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If your rabbit is acting abnormally and you have concerns please take them to a vet immediately.
Can rabbits eat cucumber? – The simple answer is yes, Cucumber a fantastic treat for your rabbit and helps provide a healthy variety of vegetable to their diet. However, there are a variety of factors that you need to take into consideration.
Did you know Cucumbers are technically fruits which you can thank the Botanical buffs for finding out! This is due to being classified as pepos which is a type of berry with a harder outer shell.
Due to the high water content, it’s advised to only give your rabbit a few thin slices every week and spread out during the week.
Cucumber contains various vitamins and nutrients, despite being 95% water. You’ll find that Cucumber is rich in Vitamin K which is known to help avoid blood clotting as well as Vitamin D which is great for your rabbits bones and teeth.
Thankfully, Cucumber is a non-toxic fruit to give your rabbit. They can eat the outer flesh, skin, insides and seeds. Cucumber contains an extremely high amount of water content and little in terms of nutrients, this means that Cucumber can cause your rabbit to get diarrhea when eaten in excess.
It’s weird to think that the Cucumber is actually a fruit rather than a vegetable, which means it’s great to add as a variety to your rabbits diet with other greens.
Unfortunately because of its high water contents, Cucumber is known to cause diarrhea, however, the quantity of water is a fantastic option for hot summers in-which your rabbit will need additional hydration.
Hydration not only keeps your rabbit cool but also keeps their gut flowing and can help with weight loss if your rabbit is on the larger side.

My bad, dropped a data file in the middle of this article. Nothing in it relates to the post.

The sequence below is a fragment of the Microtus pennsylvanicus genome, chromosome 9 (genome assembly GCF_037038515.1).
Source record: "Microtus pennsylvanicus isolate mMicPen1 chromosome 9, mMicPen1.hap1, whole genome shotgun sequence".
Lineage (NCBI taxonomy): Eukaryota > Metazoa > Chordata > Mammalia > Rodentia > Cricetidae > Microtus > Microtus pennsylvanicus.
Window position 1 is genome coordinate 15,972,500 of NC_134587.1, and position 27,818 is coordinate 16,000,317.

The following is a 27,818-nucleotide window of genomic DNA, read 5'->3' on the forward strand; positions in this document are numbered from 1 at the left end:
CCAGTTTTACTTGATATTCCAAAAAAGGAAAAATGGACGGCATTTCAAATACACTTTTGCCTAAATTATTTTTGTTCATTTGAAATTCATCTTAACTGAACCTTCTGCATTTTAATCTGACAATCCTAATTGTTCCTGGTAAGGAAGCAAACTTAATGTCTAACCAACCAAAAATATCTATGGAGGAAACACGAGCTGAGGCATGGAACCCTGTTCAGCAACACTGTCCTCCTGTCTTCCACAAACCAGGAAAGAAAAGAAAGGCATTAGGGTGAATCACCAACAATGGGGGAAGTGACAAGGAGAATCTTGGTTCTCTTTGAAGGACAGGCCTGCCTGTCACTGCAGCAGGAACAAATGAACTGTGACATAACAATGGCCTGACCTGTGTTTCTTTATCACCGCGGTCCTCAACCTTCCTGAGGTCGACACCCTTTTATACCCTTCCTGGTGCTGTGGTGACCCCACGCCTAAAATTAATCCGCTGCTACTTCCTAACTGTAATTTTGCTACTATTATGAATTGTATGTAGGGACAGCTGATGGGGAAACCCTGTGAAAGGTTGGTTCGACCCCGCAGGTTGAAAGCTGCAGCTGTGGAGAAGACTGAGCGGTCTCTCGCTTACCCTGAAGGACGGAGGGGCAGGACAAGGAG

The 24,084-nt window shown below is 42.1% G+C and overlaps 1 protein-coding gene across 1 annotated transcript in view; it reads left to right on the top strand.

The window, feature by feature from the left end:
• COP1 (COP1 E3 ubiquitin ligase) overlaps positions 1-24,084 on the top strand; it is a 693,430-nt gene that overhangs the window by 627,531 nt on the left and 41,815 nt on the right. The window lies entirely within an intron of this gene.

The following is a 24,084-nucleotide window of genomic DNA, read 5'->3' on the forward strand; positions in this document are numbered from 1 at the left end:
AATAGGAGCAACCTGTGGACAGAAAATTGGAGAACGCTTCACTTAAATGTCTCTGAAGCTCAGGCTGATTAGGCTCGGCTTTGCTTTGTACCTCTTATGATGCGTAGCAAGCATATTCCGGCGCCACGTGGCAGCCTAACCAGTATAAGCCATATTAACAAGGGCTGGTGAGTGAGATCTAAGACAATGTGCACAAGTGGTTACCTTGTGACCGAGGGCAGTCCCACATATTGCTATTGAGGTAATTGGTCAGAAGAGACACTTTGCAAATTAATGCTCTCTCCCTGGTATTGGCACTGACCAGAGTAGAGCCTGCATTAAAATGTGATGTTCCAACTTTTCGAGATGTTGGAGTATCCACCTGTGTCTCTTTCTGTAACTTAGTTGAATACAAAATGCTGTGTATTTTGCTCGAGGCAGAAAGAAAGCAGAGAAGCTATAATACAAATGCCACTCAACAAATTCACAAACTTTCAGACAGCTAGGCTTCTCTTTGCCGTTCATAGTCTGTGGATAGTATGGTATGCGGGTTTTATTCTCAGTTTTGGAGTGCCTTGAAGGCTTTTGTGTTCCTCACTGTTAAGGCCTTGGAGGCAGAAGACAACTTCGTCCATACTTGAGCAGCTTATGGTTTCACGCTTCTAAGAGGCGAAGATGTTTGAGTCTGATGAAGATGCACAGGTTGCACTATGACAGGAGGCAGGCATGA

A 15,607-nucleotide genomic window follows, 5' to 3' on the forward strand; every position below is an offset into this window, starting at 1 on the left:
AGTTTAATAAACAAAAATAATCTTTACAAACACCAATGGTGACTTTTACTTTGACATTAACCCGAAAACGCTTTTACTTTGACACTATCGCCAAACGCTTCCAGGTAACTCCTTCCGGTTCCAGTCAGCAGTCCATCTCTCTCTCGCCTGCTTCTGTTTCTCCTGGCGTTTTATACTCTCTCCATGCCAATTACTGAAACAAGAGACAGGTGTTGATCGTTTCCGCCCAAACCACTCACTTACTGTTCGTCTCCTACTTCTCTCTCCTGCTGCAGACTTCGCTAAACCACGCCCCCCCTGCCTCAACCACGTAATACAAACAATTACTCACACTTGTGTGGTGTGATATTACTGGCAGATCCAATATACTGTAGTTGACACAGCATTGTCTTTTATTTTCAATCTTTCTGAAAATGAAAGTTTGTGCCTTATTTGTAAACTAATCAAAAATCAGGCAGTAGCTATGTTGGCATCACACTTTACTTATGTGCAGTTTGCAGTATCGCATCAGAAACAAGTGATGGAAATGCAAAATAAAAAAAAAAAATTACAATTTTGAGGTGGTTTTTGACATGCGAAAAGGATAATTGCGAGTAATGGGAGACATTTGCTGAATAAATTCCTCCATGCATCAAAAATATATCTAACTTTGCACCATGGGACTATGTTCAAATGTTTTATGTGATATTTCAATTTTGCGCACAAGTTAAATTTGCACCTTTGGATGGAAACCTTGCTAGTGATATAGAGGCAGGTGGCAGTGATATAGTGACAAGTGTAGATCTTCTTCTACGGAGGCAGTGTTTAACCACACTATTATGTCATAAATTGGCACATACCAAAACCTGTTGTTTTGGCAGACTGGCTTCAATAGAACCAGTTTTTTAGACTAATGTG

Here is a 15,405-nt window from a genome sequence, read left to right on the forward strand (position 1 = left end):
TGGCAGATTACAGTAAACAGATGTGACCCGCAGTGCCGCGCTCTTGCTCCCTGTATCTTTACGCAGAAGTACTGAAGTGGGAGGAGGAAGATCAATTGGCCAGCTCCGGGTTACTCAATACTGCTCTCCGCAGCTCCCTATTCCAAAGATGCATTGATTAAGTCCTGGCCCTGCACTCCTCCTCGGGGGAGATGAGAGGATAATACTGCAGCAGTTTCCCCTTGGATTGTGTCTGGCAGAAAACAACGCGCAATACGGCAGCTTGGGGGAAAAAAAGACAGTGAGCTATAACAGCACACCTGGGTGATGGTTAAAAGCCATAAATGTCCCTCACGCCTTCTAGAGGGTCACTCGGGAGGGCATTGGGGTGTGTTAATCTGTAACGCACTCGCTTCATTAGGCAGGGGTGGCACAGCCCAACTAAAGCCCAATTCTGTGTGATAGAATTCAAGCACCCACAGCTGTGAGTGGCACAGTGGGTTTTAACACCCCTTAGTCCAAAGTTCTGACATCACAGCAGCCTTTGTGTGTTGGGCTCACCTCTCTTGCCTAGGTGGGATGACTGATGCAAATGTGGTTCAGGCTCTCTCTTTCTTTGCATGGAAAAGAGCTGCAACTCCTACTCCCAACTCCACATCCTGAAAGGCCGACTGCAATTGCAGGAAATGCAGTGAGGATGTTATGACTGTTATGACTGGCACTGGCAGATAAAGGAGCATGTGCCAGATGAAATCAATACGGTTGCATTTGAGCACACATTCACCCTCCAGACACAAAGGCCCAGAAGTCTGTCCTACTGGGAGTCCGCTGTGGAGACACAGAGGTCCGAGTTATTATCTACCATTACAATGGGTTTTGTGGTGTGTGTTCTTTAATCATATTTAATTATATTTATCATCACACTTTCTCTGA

Due to the low-calorie contents, Cucumber is a fantastic option to replace other treats such as apples and grapes if your rabbit needs help with weight-loss or to lower sugar intake.
When giving your rabbit slices of cucumber, you should only do 1 serving at a maximum of 3 times per week. Each slice should be no bigger than around 2-3mm in width.
No, you will want to mix this up and provide a variety of vegetables regardless. But as Cucumber can give your rabbit diarrhea, it’s highly suggested to only give small amounts of Cucumber
If possible, mix your Cucumber with other vegetables.
|Age of Rabbit||Amount of Cucumber|
|Adult rabbits||2-3 slices a week (2-3mm slice).|
A breakdown of your rabbits diet:
Cucumber is an extremely good fruit for hydrating your rabbit and with next to no calorie count it is up there as one of the healthiest fruits around.
Due to the hard skin, a cucumbers skin can be particularly good for helping keep your rabbits teeth filed down, but this only occurs with hard-skin cucumber.
There is another benefit to the skin of your Cucumber, a Cucumber skin is extremely high in fiber and contains more of the concentrated vitamins and than inside of the mostly water based contents.
Baby Rabbits, also known as kits have an entirely different dietary pallet that their parents or older siblings. As such, you should NOT give your rabbit any vegetables including Cucumber up until the age of 6 Months.
At 6 months, your rabbit should slowly be introduced into eating vegetables and greens.
If your kits somehow manage to grab a little nibble of Cucumber, it shouldn’t be too much of an issue. But definitely do keep an eye on their stomach and if you’re worried seek help from an exotic vet.
Remember, each rabbit has a different sensitivity to foods and with an animal this fragile its better to be safer than sorry.
The range of safer vegetables out there is extremely large, Wild Rabbits eat pretty much anything green, so if you’re stuck for ideas check out our alternative suggestions:
Please note the vegetables and fruit in the lists below were sourced from the RWAF
If you’re looking for more information, check out our post What Vegetables are safe for my Rabbit?
Link is an incredibly spoilt rabbit who lives completely free roam. When he's not jumping on his owners heads at 5am or digging at carpet he can often be seen loafed or eating copious amounts of hay.